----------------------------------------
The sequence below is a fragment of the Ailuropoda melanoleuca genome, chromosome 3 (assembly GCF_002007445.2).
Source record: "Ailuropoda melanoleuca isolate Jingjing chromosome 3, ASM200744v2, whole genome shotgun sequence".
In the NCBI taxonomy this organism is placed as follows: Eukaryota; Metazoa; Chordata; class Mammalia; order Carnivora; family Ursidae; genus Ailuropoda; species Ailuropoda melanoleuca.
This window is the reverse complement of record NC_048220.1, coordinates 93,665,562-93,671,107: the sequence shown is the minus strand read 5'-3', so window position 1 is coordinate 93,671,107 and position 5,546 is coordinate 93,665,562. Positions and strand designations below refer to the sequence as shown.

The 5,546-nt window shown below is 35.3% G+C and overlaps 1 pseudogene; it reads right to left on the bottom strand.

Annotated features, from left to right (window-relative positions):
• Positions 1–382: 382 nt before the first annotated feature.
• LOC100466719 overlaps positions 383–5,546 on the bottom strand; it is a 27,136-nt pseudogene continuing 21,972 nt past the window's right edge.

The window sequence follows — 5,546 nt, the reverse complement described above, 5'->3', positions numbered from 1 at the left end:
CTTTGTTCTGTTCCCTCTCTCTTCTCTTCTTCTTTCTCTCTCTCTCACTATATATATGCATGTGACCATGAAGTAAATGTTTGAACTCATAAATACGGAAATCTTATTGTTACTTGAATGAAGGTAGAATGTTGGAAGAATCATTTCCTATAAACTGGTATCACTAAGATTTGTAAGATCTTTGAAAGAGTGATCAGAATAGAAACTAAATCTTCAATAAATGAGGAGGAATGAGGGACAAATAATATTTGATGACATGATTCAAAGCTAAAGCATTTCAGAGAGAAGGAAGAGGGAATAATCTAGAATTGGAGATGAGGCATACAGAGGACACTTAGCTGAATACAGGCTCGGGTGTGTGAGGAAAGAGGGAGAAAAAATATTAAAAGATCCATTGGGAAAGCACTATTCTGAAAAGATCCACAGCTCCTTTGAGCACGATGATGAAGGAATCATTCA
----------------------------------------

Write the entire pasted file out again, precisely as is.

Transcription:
The sequence below is a fragment of the Ailuropoda melanoleuca genome, chromosome 3 (assembly GCF_002007445.2).
Source record: "Ailuropoda melanoleuca isolate Jingjing chromosome 3, ASM200744v2, whole genome shotgun sequence".
In the NCBI taxonomy this organism is placed as follows: Eukaryota; Metazoa; Chordata; class Mammalia; order Carnivora; family Ursidae; genus Ailuropoda; species Ailuropoda melanoleuca.
This window is the reverse complement of record NC_048220.1, coordinates 93,665,562-93,671,107: the sequence shown is the minus strand read 5'-3', so window position 1 is coordinate 93,671,107 and position 5,546 is coordinate 93,665,562. Positions and strand designations below refer to the sequence as shown.

The 5,546-nt window shown below is 35.3% G+C and overlaps 1 pseudogene; it reads right to left on the bottom strand.

Annotated features, from left to right (window-relative positions):
• Positions 1–382: 382 nt before the first annotated feature.
• LOC100466719 overlaps positions 383–5,546 on the bottom strand; it is a 27,136-nt pseudogene continuing 21,972 nt past the window's right edge.

The window sequence follows — 5,546 nt, the reverse complement described above, 5'->3', positions numbered from 1 at the left end:
CTTTGTTCTGTTCCCTCTCTCTTCTCTTCTTCTTTCTCTCTCTCTCACTATATATATGCATGTGACCATGAAGTAAATGTTTGAACTCATAAATACGGAAATCTTATTGTTACTTGAATGAAGGTAGAATGTTGGAAGAATCATTTCCTATAAACTGGTATCACTAAGATTTGTAAGATCTTTGAAAGAGTGATCAGAATAGAAACTAAATCTTCAATAAATGAGGAGGAATGAGGGACAAATAATATTTGATGACATGATTCAAAGCTAAAGCATTTCAGAGAGAAGGAAGAGGGAATAATCTAGAATTGGAGATGAGGCATACAGAGGACACTTAGCTGAATACAGGCTCGGGTGTGTGAGGAAAGAGGGAGAAAAAATATTAAAAGATCCATTGGGAAAGCACTATTCTGAAAAGATCCACAGCTCCTTTGAGCACGATGATGAAGGAATCATTCA